The impact of after-death communication in bereavement

The impact of after-death communication in bereavement

A study with 70 participants who experienced after-death communication with deceased partners or spouses reveals that the majority found it comforting (81%) and helpful (84%) in their bereavement and almost half (47%) acknowledged that it eased their loss acceptance.

After-death communication (ADC) is defined as a spontaneous phenomenon in which a living individual has a feeling or sense of direct contact (not mediated, for example, by a medium) with a deceased person. Across societies, 30 to 34% of individuals are likely to experience at least one ADC in their lifetime.

ADCs have been reported across cultures, race, age, socio-economic status, educational level, gender, and religious beliefs. They may occur in several forms, such as a sense of presence, sensory experiences (visual, auditory, tactile, olfactory), symbolic experiences (song on the radio, flower blooming out of season, etc.), electronic experiences (telephone call, Facebook “like”, or email from the deceased, computer anomalies, etc.), visitation or message dreams.

Despite the significant number of reports of these phenomena, studies examining the impact of ADCs on those who have lost partners are still limited. It was in this context that a team of researchers, including Callum Cooper, supported by the BIAL Foundation, developed a study that consisted of an online survey applied to 70 individuals who reported partner ADCs.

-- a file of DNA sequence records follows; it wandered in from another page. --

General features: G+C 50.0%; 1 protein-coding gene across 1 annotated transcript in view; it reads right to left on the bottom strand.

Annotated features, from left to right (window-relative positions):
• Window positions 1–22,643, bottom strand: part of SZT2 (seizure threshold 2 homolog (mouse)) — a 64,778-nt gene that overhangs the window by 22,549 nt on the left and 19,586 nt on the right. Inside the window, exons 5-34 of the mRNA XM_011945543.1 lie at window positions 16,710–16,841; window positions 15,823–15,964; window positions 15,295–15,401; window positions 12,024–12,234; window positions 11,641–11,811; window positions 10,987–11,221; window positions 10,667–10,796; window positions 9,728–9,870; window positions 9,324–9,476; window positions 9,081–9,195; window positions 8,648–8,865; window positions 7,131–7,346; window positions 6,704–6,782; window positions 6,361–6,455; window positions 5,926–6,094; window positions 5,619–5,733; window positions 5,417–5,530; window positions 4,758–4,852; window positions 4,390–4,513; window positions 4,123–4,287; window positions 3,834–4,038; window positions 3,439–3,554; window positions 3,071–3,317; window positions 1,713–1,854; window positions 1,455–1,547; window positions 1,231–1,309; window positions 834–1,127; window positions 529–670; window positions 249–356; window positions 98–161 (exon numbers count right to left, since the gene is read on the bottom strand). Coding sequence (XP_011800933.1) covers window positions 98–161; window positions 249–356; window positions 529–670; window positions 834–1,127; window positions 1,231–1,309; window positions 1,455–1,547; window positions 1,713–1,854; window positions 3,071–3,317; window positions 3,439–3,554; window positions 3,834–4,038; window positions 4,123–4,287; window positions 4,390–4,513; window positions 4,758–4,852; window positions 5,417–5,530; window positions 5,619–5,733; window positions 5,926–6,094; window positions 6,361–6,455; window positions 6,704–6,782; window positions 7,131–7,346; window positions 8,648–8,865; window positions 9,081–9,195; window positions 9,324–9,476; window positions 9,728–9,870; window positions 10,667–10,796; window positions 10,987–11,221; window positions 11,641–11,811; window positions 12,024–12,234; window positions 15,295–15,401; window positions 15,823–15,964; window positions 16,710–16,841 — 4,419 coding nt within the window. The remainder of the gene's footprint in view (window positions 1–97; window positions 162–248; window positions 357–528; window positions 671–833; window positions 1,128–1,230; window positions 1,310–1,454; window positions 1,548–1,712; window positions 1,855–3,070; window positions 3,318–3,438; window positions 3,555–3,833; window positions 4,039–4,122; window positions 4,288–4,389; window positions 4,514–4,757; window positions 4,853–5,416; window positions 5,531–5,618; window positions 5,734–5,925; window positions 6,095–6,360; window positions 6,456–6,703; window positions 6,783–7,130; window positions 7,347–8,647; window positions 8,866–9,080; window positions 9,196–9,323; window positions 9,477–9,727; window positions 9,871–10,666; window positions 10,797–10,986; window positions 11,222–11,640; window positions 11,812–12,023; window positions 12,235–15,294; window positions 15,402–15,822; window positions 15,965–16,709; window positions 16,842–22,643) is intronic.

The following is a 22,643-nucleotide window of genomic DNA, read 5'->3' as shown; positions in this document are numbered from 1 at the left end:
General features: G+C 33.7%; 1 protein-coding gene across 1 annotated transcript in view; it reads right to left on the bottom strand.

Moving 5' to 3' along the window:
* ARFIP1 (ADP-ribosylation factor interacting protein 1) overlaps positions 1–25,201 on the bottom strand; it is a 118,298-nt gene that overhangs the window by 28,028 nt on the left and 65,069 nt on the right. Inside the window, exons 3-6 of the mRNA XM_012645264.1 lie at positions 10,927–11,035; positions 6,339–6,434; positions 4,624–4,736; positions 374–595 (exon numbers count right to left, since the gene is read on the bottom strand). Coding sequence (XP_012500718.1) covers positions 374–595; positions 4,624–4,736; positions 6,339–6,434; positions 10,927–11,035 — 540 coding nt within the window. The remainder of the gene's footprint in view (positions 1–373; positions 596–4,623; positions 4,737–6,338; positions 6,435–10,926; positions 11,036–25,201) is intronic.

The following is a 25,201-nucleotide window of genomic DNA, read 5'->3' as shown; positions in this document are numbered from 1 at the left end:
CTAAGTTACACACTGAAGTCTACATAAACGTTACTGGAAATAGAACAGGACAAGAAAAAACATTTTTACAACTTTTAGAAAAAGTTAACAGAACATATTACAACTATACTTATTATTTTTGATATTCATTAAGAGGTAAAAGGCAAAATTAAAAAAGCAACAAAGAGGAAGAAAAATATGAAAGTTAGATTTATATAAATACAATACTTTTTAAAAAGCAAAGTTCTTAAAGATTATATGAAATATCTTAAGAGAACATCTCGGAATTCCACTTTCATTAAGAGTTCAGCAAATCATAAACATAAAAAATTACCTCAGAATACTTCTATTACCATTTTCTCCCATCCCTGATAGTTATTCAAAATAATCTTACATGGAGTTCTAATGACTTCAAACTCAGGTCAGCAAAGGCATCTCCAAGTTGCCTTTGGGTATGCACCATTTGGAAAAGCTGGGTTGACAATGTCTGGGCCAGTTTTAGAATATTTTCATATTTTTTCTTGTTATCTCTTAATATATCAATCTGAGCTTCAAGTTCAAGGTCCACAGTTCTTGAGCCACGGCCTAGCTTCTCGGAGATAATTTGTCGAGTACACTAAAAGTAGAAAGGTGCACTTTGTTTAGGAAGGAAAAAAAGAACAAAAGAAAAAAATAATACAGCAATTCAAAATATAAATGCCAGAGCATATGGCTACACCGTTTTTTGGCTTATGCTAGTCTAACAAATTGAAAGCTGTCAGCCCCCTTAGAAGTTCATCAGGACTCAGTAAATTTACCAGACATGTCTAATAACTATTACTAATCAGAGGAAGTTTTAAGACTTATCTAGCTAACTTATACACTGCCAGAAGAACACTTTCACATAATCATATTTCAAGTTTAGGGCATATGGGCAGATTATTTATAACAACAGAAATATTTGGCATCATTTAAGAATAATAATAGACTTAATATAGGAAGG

In the article "Description and impact of encounters with deceased partners or spouses", published in October in the scientific journal OMEGA - Journal of Death and Dying, the researchers revealed that ADCs didn’t seem to worsen the participants' pain of the loss, since the majority of respondents found them comforting (81%) and helpful (84%) in their bereavement. For almost half of the participants (47%), ADCs seemed to ease their loss acceptance, 40% reported accelerated recovery and 42.9% confirmed the significant influence of ADCs in their grieving, with 61% expressing a desire for continued contact.

The influence on grief-related sadness was variable: 41% of respondents reported no change, while 40% reported reduced sadness. The data highlight ADCs’ substantial, potentially therapeutic role in grief and healing, despite varying effects on sadness and recovery.

According to the researcher of the Centre for Research in Psychology and Social Sciences at the University of Northampton (UK), "this study underscores the ADCs’ possible positive influence on bereaved partners”, advocating for a deeper understanding of this phenomenon in the grieving process.

Learn more about the project “Investigation of the Phenomenology and Impact of Spontaneous and Direct After-Death Communications (ADCs)” here.



The impact of after-death communication in bereavement

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